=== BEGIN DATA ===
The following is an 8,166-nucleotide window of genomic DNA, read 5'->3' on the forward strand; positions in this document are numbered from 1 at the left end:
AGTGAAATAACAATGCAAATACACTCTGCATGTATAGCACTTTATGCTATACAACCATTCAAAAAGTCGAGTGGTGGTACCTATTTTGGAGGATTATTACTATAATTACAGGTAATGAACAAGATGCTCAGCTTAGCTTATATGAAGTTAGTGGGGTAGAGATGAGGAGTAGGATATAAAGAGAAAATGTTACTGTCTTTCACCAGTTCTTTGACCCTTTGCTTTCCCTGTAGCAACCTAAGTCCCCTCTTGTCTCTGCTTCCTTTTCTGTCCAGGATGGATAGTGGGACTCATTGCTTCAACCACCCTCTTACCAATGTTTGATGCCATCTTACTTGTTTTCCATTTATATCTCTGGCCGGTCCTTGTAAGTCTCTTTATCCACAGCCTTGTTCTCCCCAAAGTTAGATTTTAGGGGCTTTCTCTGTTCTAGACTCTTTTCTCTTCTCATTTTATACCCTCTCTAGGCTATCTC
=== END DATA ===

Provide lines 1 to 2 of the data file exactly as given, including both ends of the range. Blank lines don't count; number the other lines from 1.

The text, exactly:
The following is an 8,166-nucleotide window of genomic DNA, read 5'->3' on the forward strand; positions in this document are numbered from 1 at the left end:
AGTGAAATAACAATGCAAATACACTCTGCATGTATAGCACTTTATGCTATACAACCATTCAAAAAGTCGAGTGGTGGTACCTATTTTGGAGGATTATTACTATAATTACAGGTAATGAACAAGATGCTCAGCTTAGCTTATATGAAGTTAGTGGGGTAGAGATGAGGAGTAGGATATAAAGAGAAAATGTTACTGTCTTTCACCAGTTCTTTGACCCTTTGCTTTCCCTGTAGCAACCTAAGTCCCCTCTTGTCTCTGCTTCCTTTTCTGTCCAGGATGGATAGTGGGACTCATTGCTTCAACCACCCTCTTACCAATGTTTGATGCCATCTTACTTGTTTTCCATTTATATCTCTGGCCGGTCCTTGTAAGTCTCTTTATCCACAGCCTTGTTCTCCCCAAAGTTAGATTTTAGGGGCTTTCTCTGTTCTAGACTCTTTTCTCTTCTCATTTTATACCCTCTCTAGGCTATCTC